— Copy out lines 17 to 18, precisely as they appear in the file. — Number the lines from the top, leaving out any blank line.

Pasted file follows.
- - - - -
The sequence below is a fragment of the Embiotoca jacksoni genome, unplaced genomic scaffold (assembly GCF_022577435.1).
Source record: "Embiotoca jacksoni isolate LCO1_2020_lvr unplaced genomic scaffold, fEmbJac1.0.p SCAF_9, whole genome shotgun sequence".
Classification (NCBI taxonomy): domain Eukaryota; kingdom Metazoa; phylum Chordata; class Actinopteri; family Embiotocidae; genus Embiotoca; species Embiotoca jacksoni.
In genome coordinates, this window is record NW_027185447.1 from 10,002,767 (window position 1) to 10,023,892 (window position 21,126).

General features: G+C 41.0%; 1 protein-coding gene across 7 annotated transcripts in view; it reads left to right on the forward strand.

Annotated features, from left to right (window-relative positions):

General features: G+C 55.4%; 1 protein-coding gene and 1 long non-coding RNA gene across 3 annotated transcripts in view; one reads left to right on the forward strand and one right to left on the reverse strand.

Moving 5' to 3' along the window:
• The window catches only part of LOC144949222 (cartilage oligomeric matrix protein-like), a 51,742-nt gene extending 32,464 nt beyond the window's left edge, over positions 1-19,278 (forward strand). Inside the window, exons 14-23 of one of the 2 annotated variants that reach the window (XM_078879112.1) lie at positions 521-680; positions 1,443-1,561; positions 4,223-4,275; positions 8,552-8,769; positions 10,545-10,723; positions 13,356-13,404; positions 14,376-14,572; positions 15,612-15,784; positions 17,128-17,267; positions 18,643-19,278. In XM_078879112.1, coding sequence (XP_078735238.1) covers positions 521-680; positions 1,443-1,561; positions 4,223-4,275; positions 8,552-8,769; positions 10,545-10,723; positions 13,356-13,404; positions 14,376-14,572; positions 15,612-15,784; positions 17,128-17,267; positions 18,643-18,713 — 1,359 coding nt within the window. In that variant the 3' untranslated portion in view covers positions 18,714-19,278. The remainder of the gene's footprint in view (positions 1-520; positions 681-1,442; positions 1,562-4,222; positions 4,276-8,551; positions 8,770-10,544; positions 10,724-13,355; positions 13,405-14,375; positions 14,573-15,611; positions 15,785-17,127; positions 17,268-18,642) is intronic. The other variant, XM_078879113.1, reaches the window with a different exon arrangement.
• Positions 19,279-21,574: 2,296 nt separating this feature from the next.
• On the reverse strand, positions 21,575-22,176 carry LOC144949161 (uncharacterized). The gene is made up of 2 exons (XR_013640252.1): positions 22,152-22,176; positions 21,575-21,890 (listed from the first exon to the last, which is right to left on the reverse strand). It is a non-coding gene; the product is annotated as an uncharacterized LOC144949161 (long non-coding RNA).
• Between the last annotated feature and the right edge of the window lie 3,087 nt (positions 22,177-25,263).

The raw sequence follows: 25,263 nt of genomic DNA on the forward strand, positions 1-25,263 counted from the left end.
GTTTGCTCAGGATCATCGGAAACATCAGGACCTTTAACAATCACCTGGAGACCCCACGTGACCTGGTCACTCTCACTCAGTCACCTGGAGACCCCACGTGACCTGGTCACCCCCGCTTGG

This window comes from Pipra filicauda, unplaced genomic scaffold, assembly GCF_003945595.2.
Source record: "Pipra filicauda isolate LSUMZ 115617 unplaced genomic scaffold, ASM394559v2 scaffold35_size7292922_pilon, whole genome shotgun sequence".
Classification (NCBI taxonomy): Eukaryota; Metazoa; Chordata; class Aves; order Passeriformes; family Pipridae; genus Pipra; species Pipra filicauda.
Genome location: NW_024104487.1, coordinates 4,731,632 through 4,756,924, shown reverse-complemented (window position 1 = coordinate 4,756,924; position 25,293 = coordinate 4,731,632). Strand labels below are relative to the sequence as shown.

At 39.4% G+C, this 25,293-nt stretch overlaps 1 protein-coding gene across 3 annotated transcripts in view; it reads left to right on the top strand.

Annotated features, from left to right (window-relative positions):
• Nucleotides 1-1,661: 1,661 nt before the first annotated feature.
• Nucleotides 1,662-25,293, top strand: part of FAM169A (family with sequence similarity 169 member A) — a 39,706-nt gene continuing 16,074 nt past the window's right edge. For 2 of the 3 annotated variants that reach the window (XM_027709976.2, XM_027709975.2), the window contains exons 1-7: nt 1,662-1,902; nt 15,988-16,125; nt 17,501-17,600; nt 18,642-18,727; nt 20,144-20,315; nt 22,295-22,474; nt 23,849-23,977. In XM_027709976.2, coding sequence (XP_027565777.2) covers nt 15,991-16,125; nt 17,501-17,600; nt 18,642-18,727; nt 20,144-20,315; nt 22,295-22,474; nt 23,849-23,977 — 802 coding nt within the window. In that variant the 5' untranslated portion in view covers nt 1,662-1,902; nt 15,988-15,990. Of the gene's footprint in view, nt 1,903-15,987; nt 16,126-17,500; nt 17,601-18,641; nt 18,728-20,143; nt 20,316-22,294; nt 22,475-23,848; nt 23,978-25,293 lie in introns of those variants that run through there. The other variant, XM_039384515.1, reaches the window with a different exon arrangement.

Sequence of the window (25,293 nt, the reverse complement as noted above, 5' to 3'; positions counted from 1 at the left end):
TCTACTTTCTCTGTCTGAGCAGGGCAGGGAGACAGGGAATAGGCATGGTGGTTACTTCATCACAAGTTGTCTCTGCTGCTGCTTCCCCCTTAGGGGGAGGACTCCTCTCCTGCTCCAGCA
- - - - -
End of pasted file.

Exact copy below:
Classification (NCBI taxonomy): Eukaryota; Metazoa; Chordata; class Aves; order Passeriformes; family Pipridae; genus Pipra; species Pipra filicauda.
Genome location: NW_024104487.1, coordinates 4,731,632 through 4,756,924, shown reverse-complemented (window position 1 = coordinate 4,756,924; position 25,293 = coordinate 4,731,632). Strand labels below are relative to the sequence as shown.